"Owning a Quaker Parakeet"
(reprinted with author's permission)
As a fairly new Quaker owner I thought it might help newer owners to relate some experiences I have had in the past five + months.
I first saw "Sparky" in a Petland shop in NC. She(?) was 12 weeks old. I had owned a parrot (Amazon) before, but had never heard of a quaker. When she climbed on my finger she was as good as bought, but first I went to a local library and read about quakers. Then I got some information from the Internet. After visiting her for two days, I bought her and a small cage for the trip back to Washington, D.C.
I quickly learned that since she had never been in a cage, she was frightened - hung upside down. We stopped at a rest stop where I let her out and we talked. The rest of the trip she sat on my shoulder, leaning against my neck and peeking into the vanity mirror. She only squawked about three times. At home I bought her a larger cage and we use the small one for sleeping and travelling. I then had her checked by a vet.
Talking: So far she has never said anything I tried to teach her, but many things I say normally, like - "Can you whistle - whistle - kiss kiss" (with noises) - "come on - wanna take a bath - okay." When I have to go out, I tell her and she always says "okay." She began to talk after two weeks. First I heard her practicing quietly to herself and then one day she said, "Hello Sparky." She will say something over and over and over until I finally tell her to shut up. I mean who wants to hear "can you whistle" fifty five times?
Noise: Two days after getting settled, she started squawking - loudly - particularly when I left the room. She had stopped this having gotten used to my routine. The only exception is when I go in the kitchen and open the refrigerator. She expects I will bring her something and she will yell until I come out. If I don't open the refrigerator, she is quiet. She had periods during the day for whistling, clucking and imitating various birds. This is followed by a talking period. We live in an apartment but the neighbors cannot hear her except when they walk by our door.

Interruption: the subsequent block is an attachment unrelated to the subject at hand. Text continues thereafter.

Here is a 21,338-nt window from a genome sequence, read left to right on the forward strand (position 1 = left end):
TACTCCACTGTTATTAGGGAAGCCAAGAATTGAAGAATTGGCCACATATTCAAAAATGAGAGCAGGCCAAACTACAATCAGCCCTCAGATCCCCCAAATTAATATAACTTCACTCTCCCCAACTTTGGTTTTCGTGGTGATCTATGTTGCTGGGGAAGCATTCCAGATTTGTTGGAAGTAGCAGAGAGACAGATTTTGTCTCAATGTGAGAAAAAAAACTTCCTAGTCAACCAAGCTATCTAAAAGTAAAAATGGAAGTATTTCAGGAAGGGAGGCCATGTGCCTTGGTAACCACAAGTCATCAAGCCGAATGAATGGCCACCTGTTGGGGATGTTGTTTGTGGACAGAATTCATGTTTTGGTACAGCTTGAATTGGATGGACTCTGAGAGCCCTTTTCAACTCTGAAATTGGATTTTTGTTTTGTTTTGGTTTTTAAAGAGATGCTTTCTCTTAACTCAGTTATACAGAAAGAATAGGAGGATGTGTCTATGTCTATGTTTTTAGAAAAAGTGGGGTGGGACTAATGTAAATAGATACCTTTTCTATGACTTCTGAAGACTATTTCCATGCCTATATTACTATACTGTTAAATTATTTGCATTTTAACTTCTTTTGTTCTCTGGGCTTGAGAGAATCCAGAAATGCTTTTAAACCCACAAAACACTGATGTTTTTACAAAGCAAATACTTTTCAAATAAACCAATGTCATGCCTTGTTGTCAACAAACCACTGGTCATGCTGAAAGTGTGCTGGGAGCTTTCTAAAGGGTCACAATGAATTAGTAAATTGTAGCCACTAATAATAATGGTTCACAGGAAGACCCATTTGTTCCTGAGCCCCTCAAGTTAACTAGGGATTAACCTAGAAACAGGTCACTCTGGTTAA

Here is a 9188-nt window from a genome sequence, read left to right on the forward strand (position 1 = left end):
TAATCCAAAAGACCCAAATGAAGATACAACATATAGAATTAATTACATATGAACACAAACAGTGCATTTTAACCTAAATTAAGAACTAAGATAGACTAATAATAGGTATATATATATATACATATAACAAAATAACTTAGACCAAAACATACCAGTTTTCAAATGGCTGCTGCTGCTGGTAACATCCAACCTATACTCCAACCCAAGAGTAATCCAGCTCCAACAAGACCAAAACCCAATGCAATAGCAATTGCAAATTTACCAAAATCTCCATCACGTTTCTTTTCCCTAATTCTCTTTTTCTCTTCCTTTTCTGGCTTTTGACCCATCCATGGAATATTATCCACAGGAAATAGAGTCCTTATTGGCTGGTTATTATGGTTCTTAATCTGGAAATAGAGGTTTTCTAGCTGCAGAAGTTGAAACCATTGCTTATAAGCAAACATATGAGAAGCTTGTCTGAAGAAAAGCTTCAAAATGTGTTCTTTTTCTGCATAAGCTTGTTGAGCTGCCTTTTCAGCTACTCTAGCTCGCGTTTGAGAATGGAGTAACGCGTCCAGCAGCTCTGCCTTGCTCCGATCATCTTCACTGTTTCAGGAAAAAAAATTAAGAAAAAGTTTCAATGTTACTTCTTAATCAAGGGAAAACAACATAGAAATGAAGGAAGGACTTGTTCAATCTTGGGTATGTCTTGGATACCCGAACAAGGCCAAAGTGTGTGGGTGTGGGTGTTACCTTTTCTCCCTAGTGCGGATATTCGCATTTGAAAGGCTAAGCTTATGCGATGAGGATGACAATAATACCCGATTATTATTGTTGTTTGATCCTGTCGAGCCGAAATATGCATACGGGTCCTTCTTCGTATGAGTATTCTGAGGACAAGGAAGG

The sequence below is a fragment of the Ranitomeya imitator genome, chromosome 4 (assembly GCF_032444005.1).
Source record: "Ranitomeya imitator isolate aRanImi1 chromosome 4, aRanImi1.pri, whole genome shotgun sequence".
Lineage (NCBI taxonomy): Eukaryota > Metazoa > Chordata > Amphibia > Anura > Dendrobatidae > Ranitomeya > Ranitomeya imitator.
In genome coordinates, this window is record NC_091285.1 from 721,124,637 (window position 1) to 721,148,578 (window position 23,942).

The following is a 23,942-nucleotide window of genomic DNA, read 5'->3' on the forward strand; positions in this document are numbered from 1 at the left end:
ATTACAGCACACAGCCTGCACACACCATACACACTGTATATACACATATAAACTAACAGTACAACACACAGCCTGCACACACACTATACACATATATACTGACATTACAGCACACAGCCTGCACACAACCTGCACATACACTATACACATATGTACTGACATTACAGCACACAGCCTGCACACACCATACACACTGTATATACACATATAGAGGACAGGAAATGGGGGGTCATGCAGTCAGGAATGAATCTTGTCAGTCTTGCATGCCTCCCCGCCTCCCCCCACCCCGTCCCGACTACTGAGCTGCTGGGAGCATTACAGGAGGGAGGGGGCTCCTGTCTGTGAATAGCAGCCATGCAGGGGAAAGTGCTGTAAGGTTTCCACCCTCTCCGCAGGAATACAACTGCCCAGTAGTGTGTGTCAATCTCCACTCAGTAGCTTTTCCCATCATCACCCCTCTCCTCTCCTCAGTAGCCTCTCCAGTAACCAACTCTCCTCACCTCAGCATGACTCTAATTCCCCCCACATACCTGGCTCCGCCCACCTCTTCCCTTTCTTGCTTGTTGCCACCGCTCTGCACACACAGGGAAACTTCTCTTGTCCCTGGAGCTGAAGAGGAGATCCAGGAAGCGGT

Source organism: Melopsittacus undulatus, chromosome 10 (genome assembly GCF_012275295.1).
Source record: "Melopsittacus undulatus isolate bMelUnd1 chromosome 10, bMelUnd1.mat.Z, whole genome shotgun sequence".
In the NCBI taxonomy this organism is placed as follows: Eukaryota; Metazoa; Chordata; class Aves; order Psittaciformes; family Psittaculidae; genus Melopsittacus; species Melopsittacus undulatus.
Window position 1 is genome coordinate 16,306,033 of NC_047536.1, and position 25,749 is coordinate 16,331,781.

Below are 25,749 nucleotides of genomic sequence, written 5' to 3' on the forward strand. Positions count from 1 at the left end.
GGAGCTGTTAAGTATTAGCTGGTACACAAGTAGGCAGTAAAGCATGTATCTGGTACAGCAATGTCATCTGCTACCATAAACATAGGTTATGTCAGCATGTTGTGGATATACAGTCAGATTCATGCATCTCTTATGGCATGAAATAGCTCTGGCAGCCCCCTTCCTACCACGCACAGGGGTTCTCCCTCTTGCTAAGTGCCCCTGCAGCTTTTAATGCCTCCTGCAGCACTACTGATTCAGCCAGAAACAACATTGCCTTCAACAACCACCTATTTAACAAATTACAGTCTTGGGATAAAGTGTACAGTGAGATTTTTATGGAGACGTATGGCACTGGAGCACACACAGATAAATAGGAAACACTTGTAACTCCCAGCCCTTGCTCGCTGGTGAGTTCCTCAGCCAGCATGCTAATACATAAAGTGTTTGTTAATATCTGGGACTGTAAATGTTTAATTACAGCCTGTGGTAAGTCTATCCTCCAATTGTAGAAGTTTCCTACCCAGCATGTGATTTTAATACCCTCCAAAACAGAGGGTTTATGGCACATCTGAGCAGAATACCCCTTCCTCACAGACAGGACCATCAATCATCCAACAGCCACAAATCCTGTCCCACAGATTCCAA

Eating: She started out on seeds. Thanks to advice from various people in this group, I now have her pretty much converted to pellets (softened overnight with baby apple/grape juice.) She also eats some vegetable and peppers. the only food she seems to really enjoys though is a crust of wheat bread. She eats to live and does not seem to live to eat. I just received a scale and she weighs in at 102 gms.
Toys: I bought her the usual toys and find that after a few weeks she gets bored so I change them. Since I am retired and with her most of the day, her cage is left open except when I go out.
Clumsiness: This breed is apparently quite clumsy when young. Sparky has fallen off the top of her cage more times than I can count. She autogyrates to the floor but lands on her tail feathers then they point in all directions. She is better, but you have to be sure nothing startles her. I find it is better to carry her in my hand than on my shoulder if I expect she will see something new. Recently I had her winds clipped and took her outside. The wind blew her off of my shoulder to the ground, of course she broke a tail feather. This is not recommended, but I just couldn't stand not taking her out. All she wanted to do was stay near me.
Visitors: Those who are timid or afraid of birds will not impress her. Those who are assertive will.
Nibbling: She has bitten me only once when I touched something on top of her cage. She does nibble my skin and once brought blood when she removed a small growth from my face. Saves on dermatology bills but not very sanitary.
Travelling: We have now gone over 4,000 miles with her in her travelling cage strapped in the front seat, but not too close to the air bag. She loves it. We stop and picnic and listen to the various birds at rest stops. She yells at the big trucks when they pass, but otherwise acts as if she was home.
Affection: She is without question the most affectionate pet I have ever had including other parrots, a monkey, dogs, cats, and a horse. She has been terrific company for me since my wife died last October. I recommend a quaker highly.
Forgive the length but I hope to convince anyone considering a Quaker that they can't go wrong. Incidentally, for a couple I suggest it is important that one or the other has no serious objections to having a bird.